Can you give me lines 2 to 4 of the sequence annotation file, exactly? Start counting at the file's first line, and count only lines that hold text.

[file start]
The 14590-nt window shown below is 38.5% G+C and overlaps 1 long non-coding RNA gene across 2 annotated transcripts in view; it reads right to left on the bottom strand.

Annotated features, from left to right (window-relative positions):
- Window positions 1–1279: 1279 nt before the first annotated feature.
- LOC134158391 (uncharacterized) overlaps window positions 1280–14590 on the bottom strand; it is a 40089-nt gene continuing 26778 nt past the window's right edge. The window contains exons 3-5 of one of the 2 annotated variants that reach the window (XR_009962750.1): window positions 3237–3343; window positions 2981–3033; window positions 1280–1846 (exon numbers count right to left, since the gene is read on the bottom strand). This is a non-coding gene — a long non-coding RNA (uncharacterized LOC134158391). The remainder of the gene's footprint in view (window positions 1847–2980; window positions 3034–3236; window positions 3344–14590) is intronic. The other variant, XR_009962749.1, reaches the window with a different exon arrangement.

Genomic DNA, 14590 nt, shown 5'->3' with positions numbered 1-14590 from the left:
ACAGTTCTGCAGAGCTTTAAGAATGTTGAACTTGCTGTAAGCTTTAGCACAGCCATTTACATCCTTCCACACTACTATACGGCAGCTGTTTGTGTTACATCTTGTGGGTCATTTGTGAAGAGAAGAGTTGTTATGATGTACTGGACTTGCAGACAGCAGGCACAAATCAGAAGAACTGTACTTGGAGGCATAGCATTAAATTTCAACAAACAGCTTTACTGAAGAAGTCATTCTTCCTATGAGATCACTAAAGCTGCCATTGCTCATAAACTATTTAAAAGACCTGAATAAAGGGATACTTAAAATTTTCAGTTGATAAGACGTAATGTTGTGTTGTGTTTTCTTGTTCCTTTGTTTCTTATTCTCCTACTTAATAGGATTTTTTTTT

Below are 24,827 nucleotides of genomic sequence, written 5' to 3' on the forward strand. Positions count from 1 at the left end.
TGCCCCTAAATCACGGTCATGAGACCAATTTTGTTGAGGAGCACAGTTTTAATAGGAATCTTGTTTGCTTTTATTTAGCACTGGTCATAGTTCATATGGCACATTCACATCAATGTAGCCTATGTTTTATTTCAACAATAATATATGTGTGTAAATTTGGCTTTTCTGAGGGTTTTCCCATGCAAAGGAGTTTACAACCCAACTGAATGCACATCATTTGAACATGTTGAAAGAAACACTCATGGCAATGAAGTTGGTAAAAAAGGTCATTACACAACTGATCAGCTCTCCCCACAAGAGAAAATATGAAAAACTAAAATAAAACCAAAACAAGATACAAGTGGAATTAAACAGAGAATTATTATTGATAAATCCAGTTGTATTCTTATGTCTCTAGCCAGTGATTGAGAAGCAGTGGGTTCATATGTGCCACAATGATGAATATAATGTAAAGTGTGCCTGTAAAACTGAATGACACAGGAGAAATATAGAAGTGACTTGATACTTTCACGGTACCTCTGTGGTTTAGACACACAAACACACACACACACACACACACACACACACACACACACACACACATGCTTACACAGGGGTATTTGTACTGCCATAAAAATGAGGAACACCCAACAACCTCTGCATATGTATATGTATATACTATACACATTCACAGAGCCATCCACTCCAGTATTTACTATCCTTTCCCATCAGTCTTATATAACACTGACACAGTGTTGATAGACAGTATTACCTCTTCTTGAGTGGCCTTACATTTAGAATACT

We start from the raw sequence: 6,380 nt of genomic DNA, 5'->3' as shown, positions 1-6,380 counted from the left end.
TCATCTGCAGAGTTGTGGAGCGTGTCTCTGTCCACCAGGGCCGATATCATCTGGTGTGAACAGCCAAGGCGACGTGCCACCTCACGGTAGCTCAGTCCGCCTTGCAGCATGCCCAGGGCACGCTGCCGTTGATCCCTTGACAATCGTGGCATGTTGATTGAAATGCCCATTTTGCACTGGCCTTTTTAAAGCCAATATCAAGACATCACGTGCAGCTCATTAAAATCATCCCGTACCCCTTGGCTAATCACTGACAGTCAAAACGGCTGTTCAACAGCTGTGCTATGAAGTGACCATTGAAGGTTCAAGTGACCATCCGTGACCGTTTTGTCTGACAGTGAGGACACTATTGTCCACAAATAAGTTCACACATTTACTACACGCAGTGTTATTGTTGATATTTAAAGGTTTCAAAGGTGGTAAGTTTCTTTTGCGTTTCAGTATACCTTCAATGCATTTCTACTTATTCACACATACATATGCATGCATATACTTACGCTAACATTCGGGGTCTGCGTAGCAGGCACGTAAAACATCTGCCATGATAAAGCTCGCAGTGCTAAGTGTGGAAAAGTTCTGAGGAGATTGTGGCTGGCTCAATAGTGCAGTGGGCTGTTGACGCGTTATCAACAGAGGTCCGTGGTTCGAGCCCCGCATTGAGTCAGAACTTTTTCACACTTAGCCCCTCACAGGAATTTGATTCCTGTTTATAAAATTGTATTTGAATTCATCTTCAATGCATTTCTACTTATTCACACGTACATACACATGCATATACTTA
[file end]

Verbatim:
Annotated features, from left to right (window-relative positions):
- Window positions 1–1279: 1279 nt before the first annotated feature.
- LOC134158391 (uncharacterized) overlaps window positions 1280–14590 on the bottom strand; it is a 40089-nt gene continuing 26778 nt past the window's right edge. The window contains exons 3-5 of one of the 2 annotated variants that reach the window (XR_009962750.1): window positions 3237–3343; window positions 2981–3033; window positions 1280–1846 (exon numbers count right to left, since the gene is read on the bottom strand). This is a non-coding gene — a long non-coding RNA (uncharacterized LOC134158391). The remainder of the gene's footprint in view (window positions 1847–2980; window positions 3034–3236; window positions 3344–14590) is intronic. The other variant, XR_009962749.1, reaches the window with a different exon arrangement.